last look at the Moscow night from the Hotel Baltschug Kempinski
along the Moscow River. 1:30 AM. Photo: JH.
Moscow is a boomtown at the
beginning of the 21st century. A boomtown amidst
the ancient fortresses
and centuries old buildings. There are tall cranes and construction
all over this far-flung city. The lobby of the Baltschug Kempinski
where we are staying is pulsating with the entreprenurial feeling.
And the feeling, not so incidentally to this Westerner is easily
identifiable. We call it freedom.
In the hotel lobby at four o’clock in the afternoon (high
tea), it is mainly men in suits, although there are many more
casually dressed in jeans and pullover sweaters that reveal
their rich diets.
Jeans are everywhere, on all ages, types and sizes. Jeans, as
some may have forgotten, are an American invention, invented
boomtowns in other boom times.
The men in
the hotel lobby sit around in groups of two or four or six,
someone occasionally smoking a cigar, and discussing.
In Russian. Discussing what I cannot say. I can’t understand
one word of the language. But it appears to be serious. The
intent is serious. With the occasional laughter interspersed.
Cars pull up to the hotel door, just ten yards from the lobby
-- Mercedes, BMWs, Japanese models (no American so far), dropping
off, picking up more businessmen. Occasionally there is a woman
present (besides the women on the hotel staff). She often has
bags with her. Luxury shopping bags, that is. And she is wearing
jeans too, and maybe a form fitting sweater and some jewelry,
and always high heels. Her hair is often blonde or deeply hennaed
both. Women’s hair color is a big thing in Moscow, and
often a combination with pink or mauvish highlights -- all
of it a bid
for keeping up with the fashion.
The fashion for the men is more traditional. The Russians’ suits
are usually boxier. And their shoes are usually black and longer
in the toe, and frequently unshined and scruffy looking (although
there is a bootblack often languishing just around the corner
from the lobby). The very prosperous also have beautiful shoes
are shined. The cut of the Westerners’ suits are often
more shaped to the form of the body, although not necessarily
The exceptionally well-dressed have no nationality, just a
need to express their prosperity in style. They are the cut
In one corner of the lobby is a maquette of the Kempinski that
is a-building in Dubai. It is fabulous and makes you daydream about
living your life in luxury hotels without a care in the world.
Wherever that world is. Not far from the maquette display is a
grand piano where a blonde woman with an upswept hairdo plays cocktail
piano and I find myself singing the words under my breath:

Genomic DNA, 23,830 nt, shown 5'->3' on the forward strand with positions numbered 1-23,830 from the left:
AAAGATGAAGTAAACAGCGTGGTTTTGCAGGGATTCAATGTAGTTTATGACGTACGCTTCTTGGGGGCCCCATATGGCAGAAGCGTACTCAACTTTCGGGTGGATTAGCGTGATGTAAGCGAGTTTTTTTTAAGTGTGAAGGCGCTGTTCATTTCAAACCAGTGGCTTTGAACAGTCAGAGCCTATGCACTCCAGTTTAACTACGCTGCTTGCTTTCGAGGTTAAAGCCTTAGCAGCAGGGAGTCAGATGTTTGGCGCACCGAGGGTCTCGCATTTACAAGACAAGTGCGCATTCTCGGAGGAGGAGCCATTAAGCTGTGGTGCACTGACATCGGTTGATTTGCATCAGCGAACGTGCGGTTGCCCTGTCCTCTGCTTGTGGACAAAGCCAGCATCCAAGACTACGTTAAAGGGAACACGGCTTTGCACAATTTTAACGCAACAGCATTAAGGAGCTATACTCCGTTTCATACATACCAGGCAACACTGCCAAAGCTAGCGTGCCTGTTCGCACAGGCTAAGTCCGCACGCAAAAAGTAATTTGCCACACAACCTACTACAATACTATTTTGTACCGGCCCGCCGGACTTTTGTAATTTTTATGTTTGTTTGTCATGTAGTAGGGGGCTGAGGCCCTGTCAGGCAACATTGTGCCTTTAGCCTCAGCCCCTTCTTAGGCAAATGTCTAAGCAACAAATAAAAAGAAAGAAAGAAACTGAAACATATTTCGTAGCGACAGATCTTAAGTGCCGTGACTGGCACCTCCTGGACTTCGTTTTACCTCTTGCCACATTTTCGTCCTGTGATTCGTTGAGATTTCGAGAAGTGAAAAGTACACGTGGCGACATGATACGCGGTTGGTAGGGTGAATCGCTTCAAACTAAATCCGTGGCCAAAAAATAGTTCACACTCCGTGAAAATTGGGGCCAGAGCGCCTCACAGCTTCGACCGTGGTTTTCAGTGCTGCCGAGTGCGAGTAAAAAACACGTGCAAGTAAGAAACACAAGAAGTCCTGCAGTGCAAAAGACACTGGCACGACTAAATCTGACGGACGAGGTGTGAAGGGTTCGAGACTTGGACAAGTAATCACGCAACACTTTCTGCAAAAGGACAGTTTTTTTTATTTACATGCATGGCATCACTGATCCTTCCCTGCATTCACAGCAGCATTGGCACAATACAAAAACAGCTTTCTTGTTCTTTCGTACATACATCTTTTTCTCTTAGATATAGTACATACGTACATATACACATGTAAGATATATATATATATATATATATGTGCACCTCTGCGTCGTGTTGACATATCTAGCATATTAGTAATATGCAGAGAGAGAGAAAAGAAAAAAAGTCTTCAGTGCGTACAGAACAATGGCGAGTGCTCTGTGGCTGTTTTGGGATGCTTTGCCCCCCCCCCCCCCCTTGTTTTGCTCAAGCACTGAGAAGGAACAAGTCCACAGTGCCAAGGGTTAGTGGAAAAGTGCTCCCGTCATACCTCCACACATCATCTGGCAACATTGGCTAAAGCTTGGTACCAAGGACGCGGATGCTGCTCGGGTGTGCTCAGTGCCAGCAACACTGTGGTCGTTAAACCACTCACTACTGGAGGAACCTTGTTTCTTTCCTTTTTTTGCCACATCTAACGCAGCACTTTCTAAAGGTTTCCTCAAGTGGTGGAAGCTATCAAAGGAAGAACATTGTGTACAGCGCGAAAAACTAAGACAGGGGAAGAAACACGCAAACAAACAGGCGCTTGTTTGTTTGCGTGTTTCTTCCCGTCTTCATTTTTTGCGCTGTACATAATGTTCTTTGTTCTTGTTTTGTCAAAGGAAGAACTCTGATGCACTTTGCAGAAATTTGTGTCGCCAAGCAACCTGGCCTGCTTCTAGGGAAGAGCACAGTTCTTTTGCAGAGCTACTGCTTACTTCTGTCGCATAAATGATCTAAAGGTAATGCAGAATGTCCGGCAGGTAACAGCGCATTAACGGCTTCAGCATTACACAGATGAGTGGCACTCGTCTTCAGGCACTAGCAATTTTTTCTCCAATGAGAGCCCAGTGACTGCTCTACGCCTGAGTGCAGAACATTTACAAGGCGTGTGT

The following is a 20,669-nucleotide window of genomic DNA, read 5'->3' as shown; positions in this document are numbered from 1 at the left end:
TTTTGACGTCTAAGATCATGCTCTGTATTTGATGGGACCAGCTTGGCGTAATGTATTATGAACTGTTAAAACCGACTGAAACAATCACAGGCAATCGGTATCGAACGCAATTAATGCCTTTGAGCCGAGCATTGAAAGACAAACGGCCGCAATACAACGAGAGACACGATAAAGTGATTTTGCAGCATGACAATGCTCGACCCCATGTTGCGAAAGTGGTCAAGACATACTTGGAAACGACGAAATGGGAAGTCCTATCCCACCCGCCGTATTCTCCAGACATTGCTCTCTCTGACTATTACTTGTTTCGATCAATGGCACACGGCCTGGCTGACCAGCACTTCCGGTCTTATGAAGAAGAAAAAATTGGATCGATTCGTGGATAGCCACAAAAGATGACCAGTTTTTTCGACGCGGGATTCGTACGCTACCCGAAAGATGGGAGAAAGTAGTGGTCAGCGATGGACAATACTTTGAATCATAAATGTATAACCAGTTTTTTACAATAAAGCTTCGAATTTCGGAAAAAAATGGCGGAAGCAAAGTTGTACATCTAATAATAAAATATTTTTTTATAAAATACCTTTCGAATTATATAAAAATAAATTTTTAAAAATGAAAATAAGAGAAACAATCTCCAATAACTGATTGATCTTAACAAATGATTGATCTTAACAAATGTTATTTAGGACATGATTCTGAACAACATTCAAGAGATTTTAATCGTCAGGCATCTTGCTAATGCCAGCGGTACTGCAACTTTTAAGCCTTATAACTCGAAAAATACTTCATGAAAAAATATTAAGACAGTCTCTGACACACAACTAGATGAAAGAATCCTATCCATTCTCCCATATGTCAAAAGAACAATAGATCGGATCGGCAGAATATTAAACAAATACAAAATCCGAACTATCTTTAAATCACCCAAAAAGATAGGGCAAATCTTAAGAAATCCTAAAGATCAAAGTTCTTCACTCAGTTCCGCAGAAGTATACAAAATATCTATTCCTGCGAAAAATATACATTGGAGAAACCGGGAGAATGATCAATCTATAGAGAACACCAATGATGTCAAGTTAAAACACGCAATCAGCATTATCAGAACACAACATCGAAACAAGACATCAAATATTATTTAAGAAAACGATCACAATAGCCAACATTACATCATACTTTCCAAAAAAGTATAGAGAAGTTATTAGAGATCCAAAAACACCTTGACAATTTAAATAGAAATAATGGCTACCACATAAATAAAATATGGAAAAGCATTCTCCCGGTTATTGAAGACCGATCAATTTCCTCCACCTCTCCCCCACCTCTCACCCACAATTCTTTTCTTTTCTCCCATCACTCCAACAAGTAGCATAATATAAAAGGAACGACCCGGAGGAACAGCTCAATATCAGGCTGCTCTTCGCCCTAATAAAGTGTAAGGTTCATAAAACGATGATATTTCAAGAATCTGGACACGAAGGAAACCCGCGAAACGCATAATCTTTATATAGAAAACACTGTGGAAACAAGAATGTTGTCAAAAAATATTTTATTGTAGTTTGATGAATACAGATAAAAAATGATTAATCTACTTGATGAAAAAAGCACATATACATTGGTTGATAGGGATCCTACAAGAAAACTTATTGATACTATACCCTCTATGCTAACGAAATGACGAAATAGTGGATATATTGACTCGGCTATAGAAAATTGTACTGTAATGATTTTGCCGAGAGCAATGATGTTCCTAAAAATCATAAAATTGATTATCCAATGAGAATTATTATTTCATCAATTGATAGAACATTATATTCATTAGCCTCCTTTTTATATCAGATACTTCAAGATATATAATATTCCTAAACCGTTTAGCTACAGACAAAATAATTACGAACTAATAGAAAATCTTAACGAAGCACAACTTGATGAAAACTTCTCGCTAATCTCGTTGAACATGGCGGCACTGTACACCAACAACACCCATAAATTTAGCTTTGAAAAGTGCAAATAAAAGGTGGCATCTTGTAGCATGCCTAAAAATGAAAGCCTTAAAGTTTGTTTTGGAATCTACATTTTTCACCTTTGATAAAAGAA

You must remember this,
A kiss is still a kiss;
A sigh is still a sigh.
The fundamental things apply
As Time Goes By.
was a busy one for us visitors. At eleven
o’clock we were transported by van to the Kremlin
for a tour. I would call it the “demystifying tour” for
the Kremlin of my lifelong imagination was transformed
by this tour. First of all, it is a huge tourist attraction
as are our national monuments and buildings. There are
also lots and lots of small children in groups. We were
part of a group organized by a public relations executive Marilyn
White, brought here ostensibly to report on the
3rd annual Moscow World Art Fair. The tour of the Kremlin
was a perk.
A guide met us outside. A Russian woman with highly accented but excellent
English; full-figured with short blond hair with mauve-ish/pinkish highlights,
dressed in a trencchcoat (it has been raining a lot off and on), white blouse
and small square ceramic earrings, she had a shopping bag with her also, and
looked as if she might be going shopping (for some luxury items) after she
finished with us.
begin our tour walking
towards the Troitskaya (Trinity) Tower, the Kremlin's
in 1495 by Antonio Bono and Pietro Antonio Solari, the Trinity
Tower was crowned with a spire similar to that of the Spasskaya
Tower at the end of the 17th century and serves
as the main entrance into the Kremlin complex. Chimes were
added to the tower in 1686, but were destroyed in 1812 in
the fires that raged around Moscow during Napoleon's occupation
of the city.
Left: looking towards the buildings which face
the walls of the Kremlin, while walking across the stone bridge
into the Kremlin.
from above: A street inside the Kremlin; The
Arsenal, just inside the Troitskaya
commissioned by Peter the Great in 1701 to store weapons
and military equipment. Several canons
that were captured during the Napoleonic Wars are arranged
in front of the building.
Senate building, opposite
the Arsenal, built between 1776 and 1788 by architect
Matvei Kazakov, commissioned by Empress
Catherine the Great to house meetings of the Moscow branch